- The Protectors of the Plot Continuum have documented a large number of impossible colors. Among the ones they've discovered are, in addition to the ones described in The Official Fanfiction University of Middle-earth, bismange, blello, hreen, purite bledangle, rolky-mose, smood gred and wilver.
- There is mention of a color called Blurple.
- Fry's description of an amazing, indescribable thing he saw that day at the beginning of "I Dated A Robot":
Fry: I just saw something incredibly cool. A big floating ball that lit up with every color of the rainbow, plus some new ones that were so beautiful I fell to my knees and cried.
Amy: Was it out in front of Discount Shoe Outlet?
Amy: They have a college kid wear that to attract customers.
- In the episode "Reincarnation", an exploding comet creates a rainbow with an extra color never seen before. However, since that particular segment was Deliberately Monochrome, that new color just looks gray to the audience.
- In the Gravity Falls episode "Weirdmageddon 2: Escape from Reality", Mabel's Sugar Bowl fantasy world includes rainbows with colors that can normally only be seen by bees and art students.
- As reported in Scientific American and the other wiki citing Science, through various bits of optical illusion type gimmickery, people can see and recognize a Fictional Colour - two, in fact: the color that is a blend of blue and yellow that is not green, and the color that is a blend of green and red that is not ick brown. The "greenish-purple" described in the page quote is one of these. There's also Stygian Blue, resulting from fatigue caused by staring at bright yellow then looking at something black. There are others listed on The Other Wiki's page for Impossible Colors.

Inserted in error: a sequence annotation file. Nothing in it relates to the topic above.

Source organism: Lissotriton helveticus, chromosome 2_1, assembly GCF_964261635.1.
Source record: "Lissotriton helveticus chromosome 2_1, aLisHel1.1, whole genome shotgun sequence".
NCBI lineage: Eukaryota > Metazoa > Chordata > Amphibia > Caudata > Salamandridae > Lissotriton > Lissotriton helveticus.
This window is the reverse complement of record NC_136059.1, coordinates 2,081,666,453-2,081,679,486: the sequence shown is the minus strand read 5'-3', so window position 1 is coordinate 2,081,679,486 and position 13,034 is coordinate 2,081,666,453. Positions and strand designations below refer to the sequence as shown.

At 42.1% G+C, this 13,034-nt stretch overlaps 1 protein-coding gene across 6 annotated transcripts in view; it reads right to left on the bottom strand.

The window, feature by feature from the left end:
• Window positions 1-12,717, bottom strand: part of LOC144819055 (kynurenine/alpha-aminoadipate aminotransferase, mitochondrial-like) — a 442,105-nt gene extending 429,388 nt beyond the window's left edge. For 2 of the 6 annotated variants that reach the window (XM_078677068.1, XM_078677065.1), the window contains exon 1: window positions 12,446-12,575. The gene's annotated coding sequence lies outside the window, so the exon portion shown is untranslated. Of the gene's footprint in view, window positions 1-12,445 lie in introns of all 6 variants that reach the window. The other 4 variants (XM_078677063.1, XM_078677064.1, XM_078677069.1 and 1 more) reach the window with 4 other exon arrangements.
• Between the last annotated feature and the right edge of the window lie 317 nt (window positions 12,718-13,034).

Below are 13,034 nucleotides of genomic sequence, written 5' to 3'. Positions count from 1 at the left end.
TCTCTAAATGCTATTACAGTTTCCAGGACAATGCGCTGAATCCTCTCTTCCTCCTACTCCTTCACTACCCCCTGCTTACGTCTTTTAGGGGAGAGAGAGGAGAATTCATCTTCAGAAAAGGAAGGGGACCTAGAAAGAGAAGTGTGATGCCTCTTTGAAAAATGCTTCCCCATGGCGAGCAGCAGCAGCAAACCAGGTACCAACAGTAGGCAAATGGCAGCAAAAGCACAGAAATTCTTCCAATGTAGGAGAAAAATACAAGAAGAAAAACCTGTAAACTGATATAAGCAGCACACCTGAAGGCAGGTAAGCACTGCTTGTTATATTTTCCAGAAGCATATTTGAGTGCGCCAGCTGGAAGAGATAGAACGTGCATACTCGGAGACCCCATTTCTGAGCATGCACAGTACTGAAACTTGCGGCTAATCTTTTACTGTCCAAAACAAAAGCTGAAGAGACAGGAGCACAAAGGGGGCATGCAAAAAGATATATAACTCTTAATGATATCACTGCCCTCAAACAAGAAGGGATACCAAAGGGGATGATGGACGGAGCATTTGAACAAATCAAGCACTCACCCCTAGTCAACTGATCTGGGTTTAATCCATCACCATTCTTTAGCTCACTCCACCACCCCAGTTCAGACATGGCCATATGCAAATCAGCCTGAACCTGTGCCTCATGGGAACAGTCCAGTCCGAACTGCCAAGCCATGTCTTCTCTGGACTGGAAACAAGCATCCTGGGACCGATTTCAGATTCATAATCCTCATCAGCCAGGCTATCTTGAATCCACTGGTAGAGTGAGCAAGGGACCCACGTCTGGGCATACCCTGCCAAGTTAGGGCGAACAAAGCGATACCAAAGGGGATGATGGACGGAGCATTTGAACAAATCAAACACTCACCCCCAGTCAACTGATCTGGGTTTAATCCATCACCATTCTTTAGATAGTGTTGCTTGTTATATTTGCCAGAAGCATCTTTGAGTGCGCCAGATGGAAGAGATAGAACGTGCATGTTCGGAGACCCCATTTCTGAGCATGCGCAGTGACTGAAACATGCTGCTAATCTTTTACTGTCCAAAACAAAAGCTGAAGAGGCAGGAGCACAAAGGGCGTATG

- It is possible for many animals and even some humans to see ultra-violet light. In the case of humans, this typically occurs if the lens of your eye is lost or replaced; it ordinarily absorbs UV light, but those who have had their lenses removed can see a short distance into the UV spectrum. This is less exciting than it sounds in the case of humans. Because it is picked up by our ordinary rods and cones, the light appears as a washed-out violet.
- This ability was used in WW2 by American and British forces as a desirable attribute in reconnaissance troops and Intelligence analysts. It was noticed that those few people who can see further into the UV could distinguish between natural foliage and the artificial variety manufactured as camouflage cloth/strips, which could be indistinguishable to normal human eyes. Therefore a recce scout spotting un-natural greens would know he was observing a camouflaged tank or emplacements.
- Similarly, some animals have four color cones, as do some humans (see below).
- Being a combination of colors on two opposite ends of the light spectrum, the color magenta doesn't actually exist. It is what happens when your eyes detect both red and violet light, and your brain mashes them together.
- For that matter, colors of any sort are simply the brain's way of illustrating differences in light's electromagnetic wavelength, not something inherent to the light-energy itself.
- There are multiple alleles for the various color receptor genes in the human eye; some humans have two alleles for the same colors, and thus end up with a pair of close but not identical color receptors in their eyes. They are tetrachromats, but exactly how their vision differs from a normal person's is still being investigated - they do not see a whole new world of colors, but there is some evidence that they may be slightly better at distinguishing colors from each other.